In what is being billed as the world’s biggest single-day election, Indonesians began voting on Wednesday to choose a new president and Parliament. Polling stations opened today across the equatorial archipelago following an election campaign which lasted for six months.
Former general Prabowo Subianto, who was defeated in the last election in 2014, is contesting against Indonesia’s incumbent President Joko Widodo, who entered politics nearly 14 years ago as a small-city mayor.
Prabowo had told a news conference late Tuesday that he expected to win with 63 per cent vote. “Even though there have been obstacles and anomalies, I believe, at the end of it, we cannot contain the will of the people,” Prabowo said on the eve of the vote.
The election is being viewed a testimony to the resilience of democracy after it defeated authoritarianism, nearly after two decades. Voting first began in the eastern province of Papua, which is two hours ahead of country capital, Jakarta. Nearly 350,000 police and soldiers will join 1.6 million paramilitary officers stationed across the country of 17,000 islands to safeguard the vote today.
World's largest single-day election is underway. HIGHLIGHTS:
Voting for Indonesia's one-day election closes
Voting drew to a close after Indonesia held one of the world's biggest one-day elections Wednesday, pitting president Joko Widodo against ex-general Prabowo Subianto in a race to lead the Muslim-majority nation. More than 190 million Indonesians were eligible to cast a ballot from easternmost Papua to Sumatra at the other end of the volcano-dotted country, although some polling stations remained open due to delays and long queues. (AFP)
Indonesian President Joko Widodo and candidate Prabowo Subianto cast their vote
Opinion polls show Widodo, 57, is a clear favourite -- but he faces a tough challenge from Subianto, 67, who has leaned on a fiery nationalist ticket. Subianto narrowly lost to Widodo in 2014 elections, and unsuccessfully challenged those results.
Voting for presidency and parliamentary seats underway in Indonesia
President Joko Widodo and his running mate Ma'ruf Amin contest against ex-general Prabowo Subianto and his running mate Sandiaga Uno.
After casting his vote Prabowo Subianto says confident of winning
Prabowo Subianto after casting his vote in presidential and legislative elections says he is confident of winning despite polls showing that he trails President Joko Widodo by up to 20 percentage points. After voting, Subianto, a former special forces general, echoed his campaign themes of a weak Indonesia at risk of disintegration.
Speaking in English, he said ``I promised that we will work for the good of the country. If it's chaos or not it's not coming from us, but I guarantee that we don't want to be cheated anymore, that Indonesian people don't want to be cheated anymore.'' (AP)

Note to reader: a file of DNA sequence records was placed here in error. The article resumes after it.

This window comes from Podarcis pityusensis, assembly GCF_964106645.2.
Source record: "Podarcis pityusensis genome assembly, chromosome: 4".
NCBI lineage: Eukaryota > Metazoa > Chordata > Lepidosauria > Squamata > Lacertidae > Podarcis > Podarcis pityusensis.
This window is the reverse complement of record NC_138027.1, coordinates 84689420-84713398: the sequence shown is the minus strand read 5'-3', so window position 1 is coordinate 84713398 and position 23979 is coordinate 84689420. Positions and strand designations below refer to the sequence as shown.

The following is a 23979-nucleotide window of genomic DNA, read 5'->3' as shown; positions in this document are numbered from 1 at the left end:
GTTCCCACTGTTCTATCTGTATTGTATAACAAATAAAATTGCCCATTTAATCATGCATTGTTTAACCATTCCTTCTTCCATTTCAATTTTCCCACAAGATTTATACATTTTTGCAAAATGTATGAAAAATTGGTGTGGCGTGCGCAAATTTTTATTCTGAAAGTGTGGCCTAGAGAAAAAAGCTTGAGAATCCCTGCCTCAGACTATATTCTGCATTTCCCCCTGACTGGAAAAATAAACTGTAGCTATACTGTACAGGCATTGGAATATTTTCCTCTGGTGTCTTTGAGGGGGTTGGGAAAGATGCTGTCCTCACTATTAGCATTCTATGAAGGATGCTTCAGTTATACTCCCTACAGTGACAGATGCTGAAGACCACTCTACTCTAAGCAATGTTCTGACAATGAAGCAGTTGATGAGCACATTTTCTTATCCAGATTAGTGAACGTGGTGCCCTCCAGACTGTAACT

Ex-general Subianto, a wealthy financier, vows to put 'Indonesia first'
Ex-general Prabowo Subianto's strongman image is underscored by a penchant for slamming lecterns as he accuses Jakarta of selling the country off to foreign interests. Subianto, a 49-year-old wealthy financier -- has courted Islamic hardliners, promised a boost to military and defence spending and, taking a page from US President Donald Trump, vowed to put "Indonesia first" by reviewing billions of dollars in Chinese investment.
Subianto's long-held presidential ambitions have been dogged by strong ties to the Suharto dictatorship, which collapsed two decades ago, and a chequered past. He ordered the abduction of democracy activists as the authoritarian regime collapsed in 1998, and was accused of committing atrocities in East Timor. (AFP)
Opinion polls give President Widodo a lead but opposition says race is much closer
President Joko Widodo, a furniture businessman who entered politics 14 years ago as a small-city mayor, is seeking re-election against former general Prabowo Subianto, whom he narrowly defeated in the last election, in 2014. The economy dominated the hard-fought campaign, though the rise of political Islam loomed over the contest in the world's most populous Muslim-majority country. Most opinion polls give Widodo a double-digit lead but the opposition says the race is much closer.
Nearly 350,000 police and soldiers will join 1.6 million paramilitary officers stationed across the country of 17,000 islands to safeguard the vote.
More than 192 million people are eligible to cast ballots in national and regional legislative elections being contested by more than 245,000 candidates. Polling stations opened at 7 a.m. (2200 GMT on Tuesday) in the east and will close at 1 p.m. (0600 GMT) in the west.
Voters will have five paper ballots for president, vice president, and national and regional legislative candidates. (Reuters)